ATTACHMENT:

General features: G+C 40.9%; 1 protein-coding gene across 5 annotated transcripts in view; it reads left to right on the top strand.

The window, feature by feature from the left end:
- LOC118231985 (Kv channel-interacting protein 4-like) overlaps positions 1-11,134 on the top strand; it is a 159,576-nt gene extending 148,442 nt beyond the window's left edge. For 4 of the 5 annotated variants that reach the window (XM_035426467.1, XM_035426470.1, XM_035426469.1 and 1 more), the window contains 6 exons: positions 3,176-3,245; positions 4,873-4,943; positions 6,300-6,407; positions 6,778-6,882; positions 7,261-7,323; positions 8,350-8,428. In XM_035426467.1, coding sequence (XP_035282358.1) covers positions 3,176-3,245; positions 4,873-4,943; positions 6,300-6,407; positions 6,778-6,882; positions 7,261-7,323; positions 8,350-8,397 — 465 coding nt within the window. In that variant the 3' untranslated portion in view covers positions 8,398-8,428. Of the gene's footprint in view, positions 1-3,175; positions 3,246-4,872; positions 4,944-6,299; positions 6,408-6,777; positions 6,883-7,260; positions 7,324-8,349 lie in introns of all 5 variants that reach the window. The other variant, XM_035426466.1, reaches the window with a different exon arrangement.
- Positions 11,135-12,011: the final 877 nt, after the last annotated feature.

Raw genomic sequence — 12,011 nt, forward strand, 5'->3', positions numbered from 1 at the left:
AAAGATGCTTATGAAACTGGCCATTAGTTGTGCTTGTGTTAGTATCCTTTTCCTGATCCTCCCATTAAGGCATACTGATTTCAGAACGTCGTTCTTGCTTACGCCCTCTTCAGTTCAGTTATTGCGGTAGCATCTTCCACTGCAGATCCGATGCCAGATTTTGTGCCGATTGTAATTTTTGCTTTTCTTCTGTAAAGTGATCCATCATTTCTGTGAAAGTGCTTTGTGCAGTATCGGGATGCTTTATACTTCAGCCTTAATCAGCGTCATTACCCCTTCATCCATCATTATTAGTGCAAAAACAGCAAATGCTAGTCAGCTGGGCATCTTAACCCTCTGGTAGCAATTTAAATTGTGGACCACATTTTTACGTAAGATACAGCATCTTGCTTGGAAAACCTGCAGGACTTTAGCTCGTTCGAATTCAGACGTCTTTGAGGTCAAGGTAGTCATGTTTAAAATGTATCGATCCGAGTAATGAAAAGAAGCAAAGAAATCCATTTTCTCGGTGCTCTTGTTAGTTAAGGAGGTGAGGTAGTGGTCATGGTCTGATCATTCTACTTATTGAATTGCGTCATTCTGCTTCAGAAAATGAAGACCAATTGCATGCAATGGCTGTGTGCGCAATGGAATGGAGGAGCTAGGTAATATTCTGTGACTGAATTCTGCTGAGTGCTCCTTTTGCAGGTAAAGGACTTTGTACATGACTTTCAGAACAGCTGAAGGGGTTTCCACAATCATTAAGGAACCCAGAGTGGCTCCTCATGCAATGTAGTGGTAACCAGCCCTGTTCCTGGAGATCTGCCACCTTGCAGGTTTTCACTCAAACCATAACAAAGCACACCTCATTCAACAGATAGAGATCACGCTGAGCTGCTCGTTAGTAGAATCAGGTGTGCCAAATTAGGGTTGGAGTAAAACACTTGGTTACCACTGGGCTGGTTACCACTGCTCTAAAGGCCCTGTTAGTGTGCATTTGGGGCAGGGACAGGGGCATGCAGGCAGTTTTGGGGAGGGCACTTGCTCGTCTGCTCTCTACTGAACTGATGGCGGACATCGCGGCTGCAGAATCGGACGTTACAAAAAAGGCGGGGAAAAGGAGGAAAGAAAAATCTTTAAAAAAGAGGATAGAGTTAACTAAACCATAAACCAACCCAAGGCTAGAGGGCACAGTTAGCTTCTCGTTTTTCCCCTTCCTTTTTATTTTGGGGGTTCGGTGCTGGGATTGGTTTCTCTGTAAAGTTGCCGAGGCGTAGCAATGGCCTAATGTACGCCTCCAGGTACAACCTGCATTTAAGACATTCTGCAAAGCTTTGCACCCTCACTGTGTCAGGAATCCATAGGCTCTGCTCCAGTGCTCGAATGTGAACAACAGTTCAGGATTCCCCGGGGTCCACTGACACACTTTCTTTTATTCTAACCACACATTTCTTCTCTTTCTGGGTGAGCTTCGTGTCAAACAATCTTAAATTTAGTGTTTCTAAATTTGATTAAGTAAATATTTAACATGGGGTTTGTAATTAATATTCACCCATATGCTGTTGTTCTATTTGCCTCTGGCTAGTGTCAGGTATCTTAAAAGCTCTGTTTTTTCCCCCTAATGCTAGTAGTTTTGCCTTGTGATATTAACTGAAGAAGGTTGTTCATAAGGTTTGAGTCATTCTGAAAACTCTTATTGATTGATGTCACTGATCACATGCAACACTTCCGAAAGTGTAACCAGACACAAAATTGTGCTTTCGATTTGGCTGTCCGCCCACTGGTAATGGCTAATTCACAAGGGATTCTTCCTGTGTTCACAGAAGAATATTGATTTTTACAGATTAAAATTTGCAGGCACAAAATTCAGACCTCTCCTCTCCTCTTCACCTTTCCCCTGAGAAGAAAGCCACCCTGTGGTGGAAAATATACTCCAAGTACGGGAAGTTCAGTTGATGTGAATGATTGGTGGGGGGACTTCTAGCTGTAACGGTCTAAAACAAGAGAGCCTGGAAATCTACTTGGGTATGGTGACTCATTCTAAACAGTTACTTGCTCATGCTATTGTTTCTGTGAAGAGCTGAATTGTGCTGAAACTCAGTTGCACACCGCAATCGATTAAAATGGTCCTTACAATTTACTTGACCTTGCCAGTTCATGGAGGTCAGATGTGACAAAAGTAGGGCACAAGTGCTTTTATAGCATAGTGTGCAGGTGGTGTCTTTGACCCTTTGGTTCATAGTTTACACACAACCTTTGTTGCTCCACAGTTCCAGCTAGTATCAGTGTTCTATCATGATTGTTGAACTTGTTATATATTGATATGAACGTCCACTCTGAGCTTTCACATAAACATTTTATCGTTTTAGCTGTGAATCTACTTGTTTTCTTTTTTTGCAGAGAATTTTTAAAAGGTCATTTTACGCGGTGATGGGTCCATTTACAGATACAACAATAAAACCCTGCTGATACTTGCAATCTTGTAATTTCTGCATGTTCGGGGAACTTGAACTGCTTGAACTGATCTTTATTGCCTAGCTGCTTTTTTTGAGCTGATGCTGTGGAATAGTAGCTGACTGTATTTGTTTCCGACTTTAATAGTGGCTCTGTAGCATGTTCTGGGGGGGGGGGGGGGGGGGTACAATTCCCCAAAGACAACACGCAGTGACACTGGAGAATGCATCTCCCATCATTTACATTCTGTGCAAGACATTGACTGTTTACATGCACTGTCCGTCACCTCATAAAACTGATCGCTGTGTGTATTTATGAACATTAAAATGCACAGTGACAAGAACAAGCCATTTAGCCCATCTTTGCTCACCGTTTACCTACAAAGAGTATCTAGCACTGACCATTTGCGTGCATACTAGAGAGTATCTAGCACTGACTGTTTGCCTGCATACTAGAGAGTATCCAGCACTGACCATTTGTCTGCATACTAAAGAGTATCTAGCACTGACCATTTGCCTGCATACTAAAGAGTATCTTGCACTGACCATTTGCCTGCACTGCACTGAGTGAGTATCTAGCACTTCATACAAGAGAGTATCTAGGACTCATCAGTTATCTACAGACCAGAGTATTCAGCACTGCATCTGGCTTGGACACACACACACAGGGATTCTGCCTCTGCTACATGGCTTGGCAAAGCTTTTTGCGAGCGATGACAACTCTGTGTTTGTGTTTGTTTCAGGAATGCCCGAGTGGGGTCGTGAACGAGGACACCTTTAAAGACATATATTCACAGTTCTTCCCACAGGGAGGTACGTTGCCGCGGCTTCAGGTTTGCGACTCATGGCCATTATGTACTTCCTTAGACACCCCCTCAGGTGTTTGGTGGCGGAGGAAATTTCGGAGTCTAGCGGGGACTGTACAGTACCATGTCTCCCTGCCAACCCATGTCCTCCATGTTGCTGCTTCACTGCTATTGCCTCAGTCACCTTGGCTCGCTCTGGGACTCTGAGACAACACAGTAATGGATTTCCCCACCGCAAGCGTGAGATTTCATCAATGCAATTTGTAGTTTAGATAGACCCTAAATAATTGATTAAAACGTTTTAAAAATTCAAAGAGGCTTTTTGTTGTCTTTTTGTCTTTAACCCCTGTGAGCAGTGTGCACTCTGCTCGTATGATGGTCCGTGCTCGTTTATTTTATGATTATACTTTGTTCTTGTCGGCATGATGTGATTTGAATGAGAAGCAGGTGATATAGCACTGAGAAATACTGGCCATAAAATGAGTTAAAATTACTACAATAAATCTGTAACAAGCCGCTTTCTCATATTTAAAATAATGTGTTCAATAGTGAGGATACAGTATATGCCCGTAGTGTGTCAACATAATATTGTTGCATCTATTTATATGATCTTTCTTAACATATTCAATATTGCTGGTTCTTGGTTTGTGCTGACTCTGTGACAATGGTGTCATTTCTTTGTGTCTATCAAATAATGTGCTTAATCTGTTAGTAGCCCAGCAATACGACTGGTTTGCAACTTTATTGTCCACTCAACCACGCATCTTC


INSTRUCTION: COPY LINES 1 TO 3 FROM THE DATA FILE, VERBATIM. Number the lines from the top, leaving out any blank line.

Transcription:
General features: G+C 40.9%; 1 protein-coding gene across 5 annotated transcripts in view; it reads left to right on the top strand.

The window, feature by feature from the left end:
- LOC118231985 (Kv channel-interacting protein 4-like) overlaps positions 1-11,134 on the top strand; it is a 159,576-nt gene extending 148,442 nt beyond the window's left edge. For 4 of the 5 annotated variants that reach the window (XM_035426467.1, XM_035426470.1, XM_035426469.1 and 1 more), the window contains 6 exons: positions 3,176-3,245; positions 4,873-4,943; positions 6,300-6,407; positions 6,778-6,882; positions 7,261-7,323; positions 8,350-8,428. In XM_035426467.1, coding sequence (XP_035282358.1) covers positions 3,176-3,245; positions 4,873-4,943; positions 6,300-6,407; positions 6,778-6,882; positions 7,261-7,323; positions 8,350-8,397 — 465 coding nt within the window. In that variant the 3' untranslated portion in view covers positions 8,398-8,428. Of the gene's footprint in view, positions 1-3,175; positions 3,246-4,872; positions 4,944-6,299; positions 6,408-6,777; positions 6,883-7,260; positions 7,324-8,349 lie in introns of all 5 variants that reach the window. The other variant, XM_035426466.1, reaches the window with a different exon arrangement.